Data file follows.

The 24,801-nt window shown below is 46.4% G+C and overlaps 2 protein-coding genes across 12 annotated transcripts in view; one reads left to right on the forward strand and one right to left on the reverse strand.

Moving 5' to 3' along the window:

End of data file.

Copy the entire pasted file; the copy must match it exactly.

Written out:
The 24,801-nt window shown below is 46.4% G+C and overlaps 2 protein-coding genes across 12 annotated transcripts in view; one reads left to right on the forward strand and one right to left on the reverse strand.

Moving 5' to 3' along the window: